Scrappy Genius

Sopuru Odoh gleaned his engineering skills from his elder brother, Tochukwu. When asked where he gleaned his own engineering knowledge from, Tochukwu replied, “It’s my talent. Nobody taught me.” Examining the hydraulic excavator revealed raw materials that are easy to come by: a syringe, plywood, thin metal sheets, a simple engine etc.

Miniature excavator

The excavator and tipper, dismantled

The seeds for the first excavator were sown while Sopuru was still in primary 4. At an open science exhibition in Lagos he had presented a model house. In a trade by barter deal, he traded the schematics of the model house for the excavator designs which he later modified for the small hydraulic powered excavators.

The engineering duo have tuned their skills to the point where they can produce a fully functional miniature excavator in just under a month. Their other productions include remote controlled helicopters, a miniature tipper truck and model houses. The force is strong with these ones.

Recently, Henry and Makuochi encouraged Sopuru and Tochukwu to apply to  a science and technology fair in Enugu. They entered two creations – a battery powered, multi-remote controlled Excavator with a tipper truck and a battery powered helicopter.

Just before their presentation, the brothers approached Henry and Makuochi. They did not know the scientific terms to use to describe some of their work  and did not think they would be able to explain their inventions as their English was poor. Henry felt humbled. He told the boys to go ahead in their native Igbo language. Sopuru and his equally gifted brother took home the first and second prize in the mid level (13-17) category beating out other inventions from all over the state.

Sopuru Science fair

Sopuru and Tochukwu with their mother receiving first prize at the science fair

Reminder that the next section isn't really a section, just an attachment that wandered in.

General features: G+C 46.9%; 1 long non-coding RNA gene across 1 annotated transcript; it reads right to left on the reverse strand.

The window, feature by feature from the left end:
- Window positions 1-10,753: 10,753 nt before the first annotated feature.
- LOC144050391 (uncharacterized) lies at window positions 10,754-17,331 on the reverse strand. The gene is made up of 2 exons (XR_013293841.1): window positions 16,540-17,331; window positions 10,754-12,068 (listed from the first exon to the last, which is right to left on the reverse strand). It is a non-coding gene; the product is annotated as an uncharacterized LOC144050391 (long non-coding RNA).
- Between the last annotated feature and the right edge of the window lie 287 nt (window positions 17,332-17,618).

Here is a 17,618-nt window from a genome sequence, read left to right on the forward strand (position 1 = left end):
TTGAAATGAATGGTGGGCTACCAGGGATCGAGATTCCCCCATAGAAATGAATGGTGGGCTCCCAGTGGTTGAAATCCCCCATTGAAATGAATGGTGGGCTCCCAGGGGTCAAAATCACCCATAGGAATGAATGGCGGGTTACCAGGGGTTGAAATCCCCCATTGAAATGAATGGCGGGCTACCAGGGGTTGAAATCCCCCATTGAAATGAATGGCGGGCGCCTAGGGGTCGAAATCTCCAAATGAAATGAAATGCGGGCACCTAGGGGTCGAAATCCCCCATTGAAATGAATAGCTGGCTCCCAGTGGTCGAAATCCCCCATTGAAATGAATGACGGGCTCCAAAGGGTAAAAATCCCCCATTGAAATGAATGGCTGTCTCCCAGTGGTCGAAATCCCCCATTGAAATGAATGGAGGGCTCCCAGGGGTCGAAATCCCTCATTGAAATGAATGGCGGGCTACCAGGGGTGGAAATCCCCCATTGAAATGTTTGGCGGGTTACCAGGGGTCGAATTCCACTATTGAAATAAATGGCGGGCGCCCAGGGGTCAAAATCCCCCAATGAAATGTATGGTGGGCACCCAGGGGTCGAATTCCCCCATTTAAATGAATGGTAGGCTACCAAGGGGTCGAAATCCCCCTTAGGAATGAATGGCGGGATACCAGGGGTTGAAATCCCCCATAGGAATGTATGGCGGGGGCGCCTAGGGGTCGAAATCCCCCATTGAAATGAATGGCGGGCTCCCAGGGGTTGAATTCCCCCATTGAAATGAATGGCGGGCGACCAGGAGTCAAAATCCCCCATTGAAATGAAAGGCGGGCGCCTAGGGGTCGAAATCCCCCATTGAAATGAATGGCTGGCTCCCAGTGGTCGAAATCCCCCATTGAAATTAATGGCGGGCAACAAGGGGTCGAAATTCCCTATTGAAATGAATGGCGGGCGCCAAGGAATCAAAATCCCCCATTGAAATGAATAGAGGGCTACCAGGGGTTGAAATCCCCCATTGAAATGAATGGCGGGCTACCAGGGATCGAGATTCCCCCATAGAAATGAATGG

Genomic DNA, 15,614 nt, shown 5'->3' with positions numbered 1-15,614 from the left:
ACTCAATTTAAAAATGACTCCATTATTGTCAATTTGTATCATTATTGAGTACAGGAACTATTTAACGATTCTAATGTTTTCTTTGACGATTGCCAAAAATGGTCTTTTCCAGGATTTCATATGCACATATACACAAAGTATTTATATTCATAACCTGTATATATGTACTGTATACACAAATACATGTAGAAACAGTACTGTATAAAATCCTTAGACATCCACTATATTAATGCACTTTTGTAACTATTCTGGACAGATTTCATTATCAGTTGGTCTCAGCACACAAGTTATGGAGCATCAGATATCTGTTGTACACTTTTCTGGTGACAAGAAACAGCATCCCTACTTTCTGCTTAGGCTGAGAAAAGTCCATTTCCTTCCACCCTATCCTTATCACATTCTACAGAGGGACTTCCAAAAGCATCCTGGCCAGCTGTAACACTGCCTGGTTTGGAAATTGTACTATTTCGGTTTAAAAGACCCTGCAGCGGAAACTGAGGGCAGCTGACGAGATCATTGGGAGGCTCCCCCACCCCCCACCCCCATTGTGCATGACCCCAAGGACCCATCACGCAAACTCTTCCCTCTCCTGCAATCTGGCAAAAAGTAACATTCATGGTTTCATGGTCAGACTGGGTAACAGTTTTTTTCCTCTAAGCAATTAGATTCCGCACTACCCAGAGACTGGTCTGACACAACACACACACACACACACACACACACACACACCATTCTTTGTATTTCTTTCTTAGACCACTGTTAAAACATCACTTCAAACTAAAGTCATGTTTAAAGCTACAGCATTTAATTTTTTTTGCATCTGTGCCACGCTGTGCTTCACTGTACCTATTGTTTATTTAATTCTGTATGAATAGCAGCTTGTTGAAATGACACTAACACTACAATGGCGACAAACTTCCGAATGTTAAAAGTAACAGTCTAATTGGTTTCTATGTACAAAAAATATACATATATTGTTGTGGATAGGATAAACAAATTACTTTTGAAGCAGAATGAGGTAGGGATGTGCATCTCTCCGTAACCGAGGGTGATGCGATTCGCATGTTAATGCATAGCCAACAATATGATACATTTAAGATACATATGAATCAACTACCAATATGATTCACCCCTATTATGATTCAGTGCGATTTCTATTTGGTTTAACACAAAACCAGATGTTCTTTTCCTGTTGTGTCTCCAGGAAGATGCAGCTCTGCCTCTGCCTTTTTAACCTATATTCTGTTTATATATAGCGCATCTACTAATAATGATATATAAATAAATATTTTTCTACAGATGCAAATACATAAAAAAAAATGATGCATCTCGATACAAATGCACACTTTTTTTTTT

It all started with a simple squat at the Polo Park Mall gate, a photograph and a post on Radar.

The Story of an Inventor…

The story of Sopuru is painful to write because of the reality it shoves in our face. Education in Nigeria is in dire straits. Proper STEM learning is almost non-existent. Only a few children, outliers if you will, are able to craft engineering feats like urine-powered generators and do so under the supervision of well-paid tutors at posh schools because their parents can afford it. And of course, they get to demonstrate their inventions at international science fairs.

Sopuru on the other hand is another kind of outlier – the kind that has managed to figure out how things work, in spite of mitigating circumstances. However, the only stage on which a kid like this gets to present his ideas is before a local mall crowd.

Speaking to TechCabal, the mother said about her son, “2012. He started building it in 2012. We are praying God will help him. Him wan learn, him wan go school but no help. We pray God go help us to bring somebody who will help send him to school. If I see the person wey go help am go outside (the country) I for like am, because I didn’t have the money. If possible.”

Sopuru and mom

Sopuru and his mom

It was luck or perhaps fate, that brought someone like Henry his way.

This is the story so far. So, what’s the next chapter? What happens next for Sopuru? Hit the Radar to join the conversation.